How Cyber Insurance Is Driving Risk and Technology Management

Key Message: Business leaders are increasingly using cyber insurance to mitigate security risks and prioritize technology investments.

Executive Summary

Every day another story arises about a significant breach at a major company or Government agency. Increasingly, cybersecurity is being viewed as a risk management issue by CEOs and boards of directors. So how does corporate America address risk? Insurance, since like a natural disaster, a company cannot completely avoid cyber attacks, the next best option is to mitigate the impact these attacks can have. [1]

In this podcast, Chip Block, Vice President at Evolver, discusses the growth of the cyber insurance industry and how it is beginning to drive the way that organizations manage risk and invest in technologies.


Business Drivers

A recent study by Advisen states that there has been about a 50 percent increase in cyber insurance demand due, in large part, to recent high-profile breaches (Target, Home Depot, Sony, and the U.S. Office of Personnel Management).

Business leaders are increasingly viewing the management of security breaches as a risk management problem (like weather events) as opposed to a technical problem.

Risk is a primary topic for most CEOs and boards of directors and is often addressed via insurance.

Quantifying Attack Loss Data and Coding Risks

Companies like Verizon, NetDiligence, and Advisen are capturing data on the impact of cybersecurity attacks. They are beginning to be able to state This type of attack results in this type of loss using quantifiable numbers. With these types of numbers, the insurance industry can determine premiums and claims for cyber insurance products.

Chief Risk Officers are beginning to code first party risks, for example, business interruption, restoration costs, and cyber extortion – and assigning potential losses to each type of risk. For example, if a purchasing system is down for two days due to an attack, a business can calculate how much loss occurs and work with their insurance provider to determine how much and what type of insurance to purchase to offset this loss.

Internet of Things

Currently, the cyber insurance industry is addressing breaches, loss of data, and misuse of credit cards and Social Security numbers contributing to identity theft.

The Internet of Things (connectivity of and access to many types of technologies and mobile devices) introduces risks of physical harm and potential loss of life. Examples include the ability of attackers to affect automobile software, medical devices, and even elevators.

This is becoming a higher priority topic of discussion for affected businesses and the insurance industry, addressed, in part, as riders on current business insurance policies.


Shifts in Technology and Insurance Investments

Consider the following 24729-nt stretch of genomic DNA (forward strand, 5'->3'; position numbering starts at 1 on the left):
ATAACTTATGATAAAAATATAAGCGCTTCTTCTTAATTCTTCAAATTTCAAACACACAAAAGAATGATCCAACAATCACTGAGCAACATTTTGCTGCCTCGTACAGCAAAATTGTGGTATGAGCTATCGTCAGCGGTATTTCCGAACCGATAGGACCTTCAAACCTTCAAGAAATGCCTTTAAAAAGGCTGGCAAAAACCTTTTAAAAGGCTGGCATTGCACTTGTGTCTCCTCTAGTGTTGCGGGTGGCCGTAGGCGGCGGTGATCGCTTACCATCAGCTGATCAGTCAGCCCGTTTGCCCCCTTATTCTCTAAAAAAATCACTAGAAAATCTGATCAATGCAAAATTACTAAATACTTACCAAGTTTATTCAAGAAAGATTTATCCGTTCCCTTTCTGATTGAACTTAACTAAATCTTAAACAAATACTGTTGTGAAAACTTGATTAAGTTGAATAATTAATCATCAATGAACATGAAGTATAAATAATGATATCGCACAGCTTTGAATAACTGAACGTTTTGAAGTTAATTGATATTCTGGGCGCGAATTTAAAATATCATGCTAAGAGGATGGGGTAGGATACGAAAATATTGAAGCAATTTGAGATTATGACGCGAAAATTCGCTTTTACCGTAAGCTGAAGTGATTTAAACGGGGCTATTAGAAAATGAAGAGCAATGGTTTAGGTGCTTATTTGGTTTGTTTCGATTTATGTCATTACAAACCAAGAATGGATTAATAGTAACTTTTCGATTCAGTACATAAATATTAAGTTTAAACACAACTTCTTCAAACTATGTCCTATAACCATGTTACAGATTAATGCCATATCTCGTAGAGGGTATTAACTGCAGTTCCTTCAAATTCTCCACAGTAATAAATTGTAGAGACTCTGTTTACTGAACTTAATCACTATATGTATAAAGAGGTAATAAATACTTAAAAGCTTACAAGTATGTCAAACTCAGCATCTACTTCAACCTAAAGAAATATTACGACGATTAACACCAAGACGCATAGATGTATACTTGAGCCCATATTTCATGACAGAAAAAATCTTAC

The current business model for selling technology is fear, uncertainty, and doubt (FUD), where vendors try to scare the CISO into buying a new technology that is better at addressing the latest vulnerability or type of attack than their last purchase. This tactic is not sustainable.

Insurance is a much more effective approach. If a business leader can put a number on business disruption loss, they can then determine how much and what types of technologies can best address this – along with insurance.

Spending $50,000 to protect against a $1M loss may make good business sense but it doesn’t make sense to put a $100 fence around a $10 horse.

Coding risks helps both buyers and sellers of technologies and insurance by focusing on risk exposures and how much protection against loss makes sense.

Measuring Risk

There are a growing number of capabilities and tools to measure risk in a quantifiable way, including, for example, frameworks like the CERT Resilience Management Model (CERT-RMM) and the U.S. National Institute of Standards and Technology (NIST) Cybersecurity Framework (CSF).

It is critical that organizations do what is commercially reasonable, that is, if they are breached, did they take proper, accepted actions to protect their assets and avoid damage so as not to be considered negligent?

The CERT-RMM and the NIST CSF may help provide an industry-standard definition of “commercially reasonable.”


Secondary Markets

Going forward, it is likely that natural growth of the cyber insurance secondary market will occur, similar to those industries that support the normal insurance market (for example, vehicle repair and adjusters for the auto insurance industry and actuaries for insurance in general).

For cyber insurance, examples include forensics and vulnerability assessment. Insurance companies are starting to provide these types of support for their customers that experience a security breach.

Emerging Drivers

There are recent court rulings affecting whether or not you can sue an organization if you experience damages due to a security breach. So far, unless you can prove direct harm, you cannot sue for loss of data. That said, class action law suits may emerge from big data breaches, which can be mitigated, in part, by cyber insurance.

There is a recent case where the U.S. Federal Trade Commission can sue a company for not having proper control of their data (referring back to the discussion of commercially reasonable.)

Court cases and new legal precedents will change the risk relationship among cybersecurity, security technologies, and cyber insurance.


[1] Block, Chip. And Then the Accountants Showed Up: How the Insurance Industry Will Drive Cyber Security. Evolver, May 7, 2015.

CERT Podcast: Cyber Insurance and Its Role in Mitigating Cybersecurity Risk, January 2015.

Copyright 2015 Carnegie Mellon University